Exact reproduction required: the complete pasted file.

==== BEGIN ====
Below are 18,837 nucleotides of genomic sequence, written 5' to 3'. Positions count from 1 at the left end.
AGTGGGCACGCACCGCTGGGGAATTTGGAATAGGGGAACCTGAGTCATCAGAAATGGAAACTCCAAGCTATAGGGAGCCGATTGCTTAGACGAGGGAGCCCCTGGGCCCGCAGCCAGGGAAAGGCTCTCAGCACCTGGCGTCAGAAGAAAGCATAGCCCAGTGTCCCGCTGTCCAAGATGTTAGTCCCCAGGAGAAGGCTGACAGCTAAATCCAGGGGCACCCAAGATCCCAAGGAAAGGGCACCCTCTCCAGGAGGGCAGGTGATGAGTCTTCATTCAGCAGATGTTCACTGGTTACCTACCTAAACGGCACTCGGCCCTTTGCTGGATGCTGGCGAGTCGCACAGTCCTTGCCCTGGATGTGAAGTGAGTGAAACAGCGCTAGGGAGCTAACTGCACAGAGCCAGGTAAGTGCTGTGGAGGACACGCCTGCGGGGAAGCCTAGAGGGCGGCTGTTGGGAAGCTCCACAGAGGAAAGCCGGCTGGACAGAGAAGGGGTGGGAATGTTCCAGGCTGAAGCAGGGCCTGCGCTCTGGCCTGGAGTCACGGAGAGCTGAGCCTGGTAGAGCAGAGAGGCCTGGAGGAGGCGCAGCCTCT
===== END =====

Below are 18,837 nucleotides of genomic sequence, written 5' to 3'. Positions count from 1 at the left end.
AGTGGGCACGCACCGCTGGGGAATTTGGAATAGGGGAACCTGAGTCATCAGAAATGGAAACTCCAAGCTATAGGGAGCCGATTGCTTAGACGAGGGAGCCCCTGGGCCCGCAGCCAGGGAAAGGCTCTCAGCACCTGGCGTCAGAAGAAAGCATAGCCCAGTGTCCCGCTGTCCAAGATGTTAGTCCCCAGGAGAAGGCTGACAGCTAAATCCAGGGGCACCCAAGATCCCAAGGAAAGGGCACCCTCTCCAGGAGGGCAGGTGATGAGTCTTCATTCAGCAGATGTTCACTGGTTACCTACCTAAACGGCACTCGGCCCTTTGCTGGATGCTGGCGAGTCGCACAGTCCTTGCCCTGGATGTGAAGTGAGTGAAACAGCGCTAGGGAGCTAACTGCACAGAGCCAGGTAAGTGCTGTGGAGGACACGCCTGCGGGGAAGCCTAGAGGGCGGCTGTTGGGAAGCTCCACAGAGGAAAGCCGGCTGGACAGAGAAGGGGTGGGAATGTTCCAGGCTGAAGCAGGGCCTGCGCTCTGGCCTGGAGTCACGGAGAGCTGAGCCTGGTAGAGCAGAGAGGCCTGGAGGAGGCGCAGCCTCT